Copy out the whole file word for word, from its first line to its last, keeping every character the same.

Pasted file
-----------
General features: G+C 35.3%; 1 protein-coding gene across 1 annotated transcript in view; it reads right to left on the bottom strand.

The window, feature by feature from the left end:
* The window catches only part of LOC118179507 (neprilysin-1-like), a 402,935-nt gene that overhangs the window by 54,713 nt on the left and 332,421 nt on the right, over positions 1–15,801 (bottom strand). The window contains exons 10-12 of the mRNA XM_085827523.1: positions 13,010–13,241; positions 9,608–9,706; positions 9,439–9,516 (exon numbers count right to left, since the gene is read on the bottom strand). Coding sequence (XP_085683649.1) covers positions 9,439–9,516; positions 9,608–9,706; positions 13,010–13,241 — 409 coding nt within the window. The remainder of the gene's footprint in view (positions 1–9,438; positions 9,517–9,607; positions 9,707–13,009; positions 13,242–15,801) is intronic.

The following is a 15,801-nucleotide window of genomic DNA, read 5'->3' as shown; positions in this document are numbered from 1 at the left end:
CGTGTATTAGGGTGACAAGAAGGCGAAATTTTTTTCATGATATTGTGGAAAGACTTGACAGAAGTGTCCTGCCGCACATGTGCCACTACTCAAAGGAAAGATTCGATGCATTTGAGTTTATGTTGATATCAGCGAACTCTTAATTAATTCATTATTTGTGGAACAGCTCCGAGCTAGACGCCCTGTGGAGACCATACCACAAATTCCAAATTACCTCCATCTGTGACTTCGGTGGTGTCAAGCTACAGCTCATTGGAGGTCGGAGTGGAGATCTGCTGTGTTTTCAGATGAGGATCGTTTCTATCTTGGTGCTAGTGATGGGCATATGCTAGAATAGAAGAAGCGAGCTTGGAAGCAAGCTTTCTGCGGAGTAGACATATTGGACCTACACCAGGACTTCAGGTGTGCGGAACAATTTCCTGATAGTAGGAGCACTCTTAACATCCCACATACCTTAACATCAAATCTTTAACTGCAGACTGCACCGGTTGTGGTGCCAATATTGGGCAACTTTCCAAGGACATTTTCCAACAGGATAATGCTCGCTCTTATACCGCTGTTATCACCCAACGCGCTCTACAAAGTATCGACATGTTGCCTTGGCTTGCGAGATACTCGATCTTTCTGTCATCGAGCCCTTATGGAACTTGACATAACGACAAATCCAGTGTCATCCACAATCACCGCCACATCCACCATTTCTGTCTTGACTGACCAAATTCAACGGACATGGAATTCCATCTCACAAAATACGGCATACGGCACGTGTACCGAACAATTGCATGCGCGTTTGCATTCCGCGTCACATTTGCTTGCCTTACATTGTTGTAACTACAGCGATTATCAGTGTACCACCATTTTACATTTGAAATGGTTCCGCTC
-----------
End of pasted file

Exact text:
General features: G+C 35.3%; 1 protein-coding gene across 1 annotated transcript in view; it reads right to left on the bottom strand.

The window, feature by feature from the left end:
* The window catches only part of LOC118179507 (neprilysin-1-like), a 402,935-nt gene that overhangs the window by 54,713 nt on the left and 332,421 nt on the right, over positions 1–15,801 (bottom strand). The window contains exons 10-12 of the mRNA XM_085827523.1: positions 13,010–13,241; positions 9,608–9,706; positions 9,439–9,516 (exon numbers count right to left, since the gene is read on the bottom strand). Coding sequence (XP_085683649.1) covers positions 9,439–9,516; positions 9,608–9,706; positions 13,010–13,241 — 409 coding nt within the window. The remainder of the gene's footprint in view (positions 1–9,438; positions 9,517–9,607; positions 9,707–13,009; positions 13,242–15,801) is intronic.

The following is a 15,801-nucleotide window of genomic DNA, read 5'->3' as shown; positions in this document are numbered from 1 at the left end:
CGTGTATTAGGGTGACAAGAAGGCGAAATTTTTTTCATGATATTGTGGAAAGACTTGACAGAAGTGTCCTGCCGCACATGTGCCACTACTCAAAGGAAAGATTCGATGCATTTGAGTTTATGTTGATATCAGCGAACTCTTAATTAATTCATTATTTGTGGAACAGCTCCGAGCTAGACGCCCTGTGGAGACCATACCACAAATTCCAAATTACCTCCATCTGTGACTTCGGTGGTGTCAAGCTACAGCTCATTGGAGGTCGGAGTGGAGATCTGCTGTGTTTTCAGATGAGGATCGTTTCTATCTTGGTGCTAGTGATGGGCATATGCTAGAATAGAAGAAGCGAGCTTGGAAGCAAGCTTTCTGCGGAGTAGACATATTGGACCTACACCAGGACTTCAGGTGTGCGGAACAATTTCCTGATAGTAGGAGCACTCTTAACATCCCACATACCTTAACATCAAATCTTTAACTGCAGACTGCACCGGTTGTGGTGCCAATATTGGGCAACTTTCCAAGGACATTTTCCAACAGGATAATGCTCGCTCTTATACCGCTGTTATCACCCAACGCGCTCTACAAAGTATCGACATGTTGCCTTGGCTTGCGAGATACTCGATCTTTCTGTCATCGAGCCCTTATGGAACTTGACATAACGACAAATCCAGTGTCATCCACAATCACCGCCACATCCACCATTTCTGTCTTGACTGACCAAATTCAACGGACATGGAATTCCATCTCACAAAATACGGCATACGGCACGTGTACCGAACAATTGCATGCGCGTTTGCATTCCGCGTCACATTTGCTTGCCTTACATTGTTGTAACTACAGCGATTATCAGTGTACCACCATTTTACATTTGAAATGGTTCCGCTC